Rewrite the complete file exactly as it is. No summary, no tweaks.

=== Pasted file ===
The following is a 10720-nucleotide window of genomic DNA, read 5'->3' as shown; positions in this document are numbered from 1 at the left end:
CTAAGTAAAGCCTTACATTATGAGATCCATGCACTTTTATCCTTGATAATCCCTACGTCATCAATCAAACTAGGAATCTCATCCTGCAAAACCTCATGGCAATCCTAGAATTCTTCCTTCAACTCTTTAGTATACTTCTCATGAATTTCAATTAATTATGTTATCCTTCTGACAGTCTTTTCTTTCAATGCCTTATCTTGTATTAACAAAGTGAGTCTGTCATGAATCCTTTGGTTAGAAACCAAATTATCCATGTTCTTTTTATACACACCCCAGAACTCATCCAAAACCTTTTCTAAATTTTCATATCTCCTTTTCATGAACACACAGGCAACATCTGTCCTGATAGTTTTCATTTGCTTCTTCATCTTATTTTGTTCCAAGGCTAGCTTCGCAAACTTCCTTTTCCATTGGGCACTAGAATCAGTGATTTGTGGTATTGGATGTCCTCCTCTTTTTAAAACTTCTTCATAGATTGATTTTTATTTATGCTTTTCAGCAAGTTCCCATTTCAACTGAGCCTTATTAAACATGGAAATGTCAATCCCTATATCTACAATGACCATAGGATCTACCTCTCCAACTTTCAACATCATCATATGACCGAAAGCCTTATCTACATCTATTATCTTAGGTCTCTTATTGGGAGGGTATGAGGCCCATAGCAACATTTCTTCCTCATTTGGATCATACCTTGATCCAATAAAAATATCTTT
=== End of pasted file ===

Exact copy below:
The following is a 10720-nucleotide window of genomic DNA, read 5'->3' as shown; positions in this document are numbered from 1 at the left end:
CTAAGTAAAGCCTTACATTATGAGATCCATGCACTTTTATCCTTGATAATCCCTACGTCATCAATCAAACTAGGAATCTCATCCTGCAAAACCTCATGGCAATCCTAGAATTCTTCCTTCAACTCTTTAGTATACTTCTCATGAATTTCAATTAATTATGTTATCCTTCTGACAGTCTTTTCTTTCAATGCCTTATCTTGTATTAACAAAGTGAGTCTGTCATGAATCCTTTGGTTAGAAACCAAATTATCCATGTTCTTTTTATACACACCCCAGAACTCATCCAAAACCTTTTCTAAATTTTCATATCTCCTTTTCATGAACACACAGGCAACATCTGTCCTGATAGTTTTCATTTGCTTCTTCATCTTATTTTGTTCCAAGGCTAGCTTCGCAAACTTCCTTTTCCATTGGGCACTAGAATCAGTGATTTGTGGTATTGGATGTCCTCCTCTTTTTAAAACTTCTTCATAGATTGATTTTTATTTATGCTTTTCAGCAAGTTCCCATTTCAACTGAGCCTTATTAAACATGGAAATGTCAATCCCTATATCTACAATGACCATAGGATCTACCTCTCCAACTTTCAACATCATCATATGACCGAAAGCCTTATCTACATCTATTATCTTAGGTCTCTTATTGGGAGGGTATGAGGCCCATAGCAACATTTCTTCCTCATTTGGATCATACCTTGATCCAATAAAAATATCTTT